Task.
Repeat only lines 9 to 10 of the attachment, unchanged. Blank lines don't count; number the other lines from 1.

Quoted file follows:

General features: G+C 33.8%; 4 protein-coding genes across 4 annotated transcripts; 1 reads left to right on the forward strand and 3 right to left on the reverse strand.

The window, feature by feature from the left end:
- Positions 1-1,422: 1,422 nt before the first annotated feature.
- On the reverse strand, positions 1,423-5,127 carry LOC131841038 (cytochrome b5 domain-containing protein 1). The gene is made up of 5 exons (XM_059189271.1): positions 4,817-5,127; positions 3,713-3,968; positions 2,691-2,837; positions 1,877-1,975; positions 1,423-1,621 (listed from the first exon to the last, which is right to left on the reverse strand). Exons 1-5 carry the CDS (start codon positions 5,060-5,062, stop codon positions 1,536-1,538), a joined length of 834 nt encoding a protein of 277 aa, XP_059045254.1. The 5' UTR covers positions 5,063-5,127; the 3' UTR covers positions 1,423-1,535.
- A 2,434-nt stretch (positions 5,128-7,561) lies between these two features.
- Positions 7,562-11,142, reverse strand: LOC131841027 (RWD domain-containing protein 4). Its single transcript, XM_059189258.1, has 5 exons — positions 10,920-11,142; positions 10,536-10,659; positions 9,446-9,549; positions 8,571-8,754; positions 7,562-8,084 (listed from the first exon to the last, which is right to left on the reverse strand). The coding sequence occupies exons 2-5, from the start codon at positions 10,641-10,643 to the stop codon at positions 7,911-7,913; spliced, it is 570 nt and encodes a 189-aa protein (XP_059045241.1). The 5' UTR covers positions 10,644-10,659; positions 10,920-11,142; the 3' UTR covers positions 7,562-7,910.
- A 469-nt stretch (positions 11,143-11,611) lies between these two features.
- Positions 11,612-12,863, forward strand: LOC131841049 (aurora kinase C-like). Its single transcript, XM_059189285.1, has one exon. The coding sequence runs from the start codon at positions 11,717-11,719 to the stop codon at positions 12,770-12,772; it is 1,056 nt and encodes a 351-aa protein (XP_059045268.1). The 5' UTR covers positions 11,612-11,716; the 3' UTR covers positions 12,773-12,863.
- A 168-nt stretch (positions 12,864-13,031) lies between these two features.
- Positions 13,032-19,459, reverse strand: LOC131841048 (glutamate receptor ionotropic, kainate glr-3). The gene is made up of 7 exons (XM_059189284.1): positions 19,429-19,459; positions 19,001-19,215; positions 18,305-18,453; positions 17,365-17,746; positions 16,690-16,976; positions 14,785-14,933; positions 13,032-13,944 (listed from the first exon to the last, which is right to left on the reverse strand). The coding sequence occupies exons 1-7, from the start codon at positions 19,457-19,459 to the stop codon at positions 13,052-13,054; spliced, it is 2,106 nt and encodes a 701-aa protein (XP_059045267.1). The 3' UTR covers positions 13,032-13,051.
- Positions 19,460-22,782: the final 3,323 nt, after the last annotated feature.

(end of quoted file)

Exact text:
- A 168-nt stretch (positions 12,864-13,031) lies between these two features.
- Positions 13,032-19,459, reverse strand: LOC131841048 (glutamate receptor ionotropic, kainate glr-3). The gene is made up of 7 exons (XM_059189284.1): positions 19,429-19,459; positions 19,001-19,215; positions 18,305-18,453; positions 17,365-17,746; positions 16,690-16,976; positions 14,785-14,933; positions 13,032-13,944 (listed from the first exon to the last, which is right to left on the reverse strand). The coding sequence occupies exons 1-7, from the start codon at positions 19,457-19,459 to the stop codon at positions 13,052-13,054; spliced, it is 2,106 nt and encodes a 701-aa protein (XP_059045267.1). The 3' UTR covers positions 13,032-13,051.